Evaluating SourcesCiting Your Sources
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Last Updated: Sep 21, 2017 URL: http://library.morgan.edu/architecture Print Guide RSS Updates

Evaluating Sources Print Page

Why Evaluate Sources?

It is important to use reputable sources for your research, so you can be sure that they are giving you the best information.

Most articles you find through the library databases and books you find in the library should be reputable resources.  Still, it's important to check, especially if you are using websites in your research.


Know Your Sources

There are four main things to consider when deciding whether to use a source in your research:

1. Authority / Credibility

  • Who is the author (person, company, or organization)? Is there a way to get in touch with him or her (address, phone, email)?
  • Can you describe the author's background (experience, education, knowledge)?  Does the source provide information that leads you to believe the author is an expert on the topic?
  • Does the author provide citations? Do you think they are reputable? Can you go look at the same articles or websites that he cites?
  • Does the source cover your topic comprehensively or does it cover only one aspect?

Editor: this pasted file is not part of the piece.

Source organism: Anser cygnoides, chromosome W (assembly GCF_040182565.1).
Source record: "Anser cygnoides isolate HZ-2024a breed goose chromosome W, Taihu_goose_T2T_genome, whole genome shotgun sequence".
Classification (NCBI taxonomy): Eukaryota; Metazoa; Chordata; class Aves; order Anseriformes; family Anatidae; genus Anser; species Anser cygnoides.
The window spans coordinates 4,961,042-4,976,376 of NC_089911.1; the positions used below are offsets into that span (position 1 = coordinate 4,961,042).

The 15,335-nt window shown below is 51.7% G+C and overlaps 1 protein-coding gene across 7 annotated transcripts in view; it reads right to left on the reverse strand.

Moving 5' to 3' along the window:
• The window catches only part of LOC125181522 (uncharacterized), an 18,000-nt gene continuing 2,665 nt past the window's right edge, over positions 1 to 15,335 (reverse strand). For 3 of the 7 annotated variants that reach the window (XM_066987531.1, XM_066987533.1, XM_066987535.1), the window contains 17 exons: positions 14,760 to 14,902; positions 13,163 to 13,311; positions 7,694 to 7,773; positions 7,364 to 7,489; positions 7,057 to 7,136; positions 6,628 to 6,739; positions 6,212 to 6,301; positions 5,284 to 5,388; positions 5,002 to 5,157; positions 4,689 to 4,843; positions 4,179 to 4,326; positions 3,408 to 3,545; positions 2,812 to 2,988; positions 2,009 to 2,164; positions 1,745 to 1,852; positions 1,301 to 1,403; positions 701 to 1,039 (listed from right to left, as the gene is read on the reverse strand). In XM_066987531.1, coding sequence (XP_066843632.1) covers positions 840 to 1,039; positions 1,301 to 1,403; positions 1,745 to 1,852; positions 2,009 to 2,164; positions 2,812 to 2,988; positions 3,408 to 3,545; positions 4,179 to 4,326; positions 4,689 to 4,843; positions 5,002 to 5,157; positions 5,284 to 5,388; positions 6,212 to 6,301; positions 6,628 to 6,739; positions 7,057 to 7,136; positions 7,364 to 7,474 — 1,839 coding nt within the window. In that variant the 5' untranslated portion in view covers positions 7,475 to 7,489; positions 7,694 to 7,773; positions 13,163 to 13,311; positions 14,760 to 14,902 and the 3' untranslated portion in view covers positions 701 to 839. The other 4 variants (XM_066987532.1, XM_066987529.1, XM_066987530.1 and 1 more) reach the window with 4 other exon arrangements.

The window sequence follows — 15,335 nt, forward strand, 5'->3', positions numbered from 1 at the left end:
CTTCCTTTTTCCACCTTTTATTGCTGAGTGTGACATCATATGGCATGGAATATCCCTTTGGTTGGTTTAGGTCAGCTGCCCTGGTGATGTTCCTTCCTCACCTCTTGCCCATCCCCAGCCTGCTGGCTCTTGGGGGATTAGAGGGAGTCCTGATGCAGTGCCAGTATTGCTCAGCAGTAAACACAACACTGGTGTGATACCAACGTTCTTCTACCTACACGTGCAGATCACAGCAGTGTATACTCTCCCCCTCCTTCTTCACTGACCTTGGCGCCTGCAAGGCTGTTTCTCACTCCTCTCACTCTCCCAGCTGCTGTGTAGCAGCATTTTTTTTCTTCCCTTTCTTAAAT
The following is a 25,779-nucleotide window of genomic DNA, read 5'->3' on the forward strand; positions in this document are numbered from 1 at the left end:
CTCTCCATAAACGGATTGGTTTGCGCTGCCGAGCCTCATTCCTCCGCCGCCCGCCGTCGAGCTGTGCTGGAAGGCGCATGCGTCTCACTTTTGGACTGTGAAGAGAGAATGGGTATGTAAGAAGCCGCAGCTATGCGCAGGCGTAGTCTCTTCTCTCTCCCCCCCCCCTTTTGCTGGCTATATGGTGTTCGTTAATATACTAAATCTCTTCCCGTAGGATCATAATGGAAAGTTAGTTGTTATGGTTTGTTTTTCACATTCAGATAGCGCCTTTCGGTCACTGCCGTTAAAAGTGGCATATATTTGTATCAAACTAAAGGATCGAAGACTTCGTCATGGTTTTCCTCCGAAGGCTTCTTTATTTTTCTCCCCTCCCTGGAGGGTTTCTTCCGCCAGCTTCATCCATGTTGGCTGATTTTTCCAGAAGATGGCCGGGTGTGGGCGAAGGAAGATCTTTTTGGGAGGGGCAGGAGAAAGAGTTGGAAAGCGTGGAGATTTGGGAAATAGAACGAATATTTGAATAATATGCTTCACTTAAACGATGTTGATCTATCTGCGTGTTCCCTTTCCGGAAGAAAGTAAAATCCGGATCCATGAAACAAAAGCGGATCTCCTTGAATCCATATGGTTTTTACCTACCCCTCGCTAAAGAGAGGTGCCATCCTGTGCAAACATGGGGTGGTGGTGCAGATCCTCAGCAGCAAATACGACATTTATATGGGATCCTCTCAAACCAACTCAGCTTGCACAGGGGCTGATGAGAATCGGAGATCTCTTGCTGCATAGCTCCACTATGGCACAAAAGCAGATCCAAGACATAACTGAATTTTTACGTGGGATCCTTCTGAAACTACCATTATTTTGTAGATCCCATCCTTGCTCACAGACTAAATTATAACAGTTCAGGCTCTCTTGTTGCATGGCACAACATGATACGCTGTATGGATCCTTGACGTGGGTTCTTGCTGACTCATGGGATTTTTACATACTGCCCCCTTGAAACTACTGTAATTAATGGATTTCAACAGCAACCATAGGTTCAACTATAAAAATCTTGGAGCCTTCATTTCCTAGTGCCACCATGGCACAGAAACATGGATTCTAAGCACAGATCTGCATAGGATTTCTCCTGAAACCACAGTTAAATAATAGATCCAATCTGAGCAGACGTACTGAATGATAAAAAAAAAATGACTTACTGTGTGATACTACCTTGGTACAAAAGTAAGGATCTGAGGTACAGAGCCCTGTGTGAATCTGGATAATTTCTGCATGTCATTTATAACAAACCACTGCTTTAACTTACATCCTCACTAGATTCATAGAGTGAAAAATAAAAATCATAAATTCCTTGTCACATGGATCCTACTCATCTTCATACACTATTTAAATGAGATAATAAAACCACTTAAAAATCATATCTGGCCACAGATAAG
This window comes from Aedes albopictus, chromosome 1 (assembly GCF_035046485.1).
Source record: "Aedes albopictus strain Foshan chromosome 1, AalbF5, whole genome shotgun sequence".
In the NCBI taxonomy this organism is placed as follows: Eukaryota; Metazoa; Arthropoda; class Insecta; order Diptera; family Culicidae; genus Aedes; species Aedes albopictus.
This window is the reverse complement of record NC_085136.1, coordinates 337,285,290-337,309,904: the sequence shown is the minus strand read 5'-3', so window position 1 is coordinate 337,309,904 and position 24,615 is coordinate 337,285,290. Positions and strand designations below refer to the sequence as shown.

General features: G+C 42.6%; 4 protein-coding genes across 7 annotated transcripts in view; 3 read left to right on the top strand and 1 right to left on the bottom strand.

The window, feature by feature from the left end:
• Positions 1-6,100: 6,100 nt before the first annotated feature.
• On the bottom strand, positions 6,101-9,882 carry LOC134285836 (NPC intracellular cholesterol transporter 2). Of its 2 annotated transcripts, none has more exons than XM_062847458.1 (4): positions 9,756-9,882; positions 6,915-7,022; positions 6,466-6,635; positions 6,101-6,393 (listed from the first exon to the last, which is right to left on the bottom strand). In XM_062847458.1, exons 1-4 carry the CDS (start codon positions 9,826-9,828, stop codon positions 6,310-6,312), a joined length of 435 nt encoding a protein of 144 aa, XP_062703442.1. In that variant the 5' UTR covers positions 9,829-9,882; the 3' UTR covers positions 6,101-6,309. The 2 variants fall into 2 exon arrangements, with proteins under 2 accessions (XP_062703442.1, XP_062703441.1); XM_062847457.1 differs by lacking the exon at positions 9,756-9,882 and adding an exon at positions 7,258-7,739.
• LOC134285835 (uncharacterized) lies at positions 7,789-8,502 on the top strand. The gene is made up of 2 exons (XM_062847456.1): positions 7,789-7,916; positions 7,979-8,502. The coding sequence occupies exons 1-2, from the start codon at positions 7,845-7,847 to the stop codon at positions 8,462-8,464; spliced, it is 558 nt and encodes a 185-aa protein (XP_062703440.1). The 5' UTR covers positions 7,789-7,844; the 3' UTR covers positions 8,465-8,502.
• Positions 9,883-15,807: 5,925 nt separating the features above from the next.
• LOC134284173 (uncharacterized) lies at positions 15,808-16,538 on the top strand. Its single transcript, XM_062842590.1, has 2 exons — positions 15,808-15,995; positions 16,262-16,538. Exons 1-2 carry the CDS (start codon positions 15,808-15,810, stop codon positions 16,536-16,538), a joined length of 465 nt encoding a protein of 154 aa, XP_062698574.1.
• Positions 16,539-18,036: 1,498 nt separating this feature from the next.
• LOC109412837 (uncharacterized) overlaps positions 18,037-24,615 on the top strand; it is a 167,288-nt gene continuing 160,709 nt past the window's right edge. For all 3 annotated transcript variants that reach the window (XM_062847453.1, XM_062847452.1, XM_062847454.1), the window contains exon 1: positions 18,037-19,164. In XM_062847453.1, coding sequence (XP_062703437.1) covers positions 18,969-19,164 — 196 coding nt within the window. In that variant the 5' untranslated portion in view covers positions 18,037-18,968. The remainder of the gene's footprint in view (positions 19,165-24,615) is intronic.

• Is the source considered popular or scholarly?
  • Is the terminology and language used easy to understand and appropriate for the level of the audience?

2. Accuracy

  • Can facts or statistics be verified through another source?
  • Based on your knowledge, does the information seem accurate? Does it match the information found in other sources?
  • Is the source well-written, organization, and professional-looking? Are there spelling or grammatical errors?
  • If it is a website, can you navigate around easily? Are there broken links or images?

3. Currency

  • When was the source written and published?
  • Has the information been updated recently?
  • Is currency pertinent to your research?

4. Objectivity / Bias / Reliability

  • What is the purpose or motive for the source (educational, commercial, entertainment, promotional, etc.)?
  • Who is the intended audience?
  • Is the author pretending to be objective, but really trying to persuade, promote or sell something?
  • Are there ads or "kickback" links on the webpage?

If your source passes the test on all or most of these questions, it's probably okay to use.  If it fails in more than one category, put it aside and look for a similar book, article, or site that might be a little bit better.


Evaluating Information

Not sure if your source passes the test?  Check out this video and follow along for a walkthrough.

Subject Guide

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Bryan Fuller

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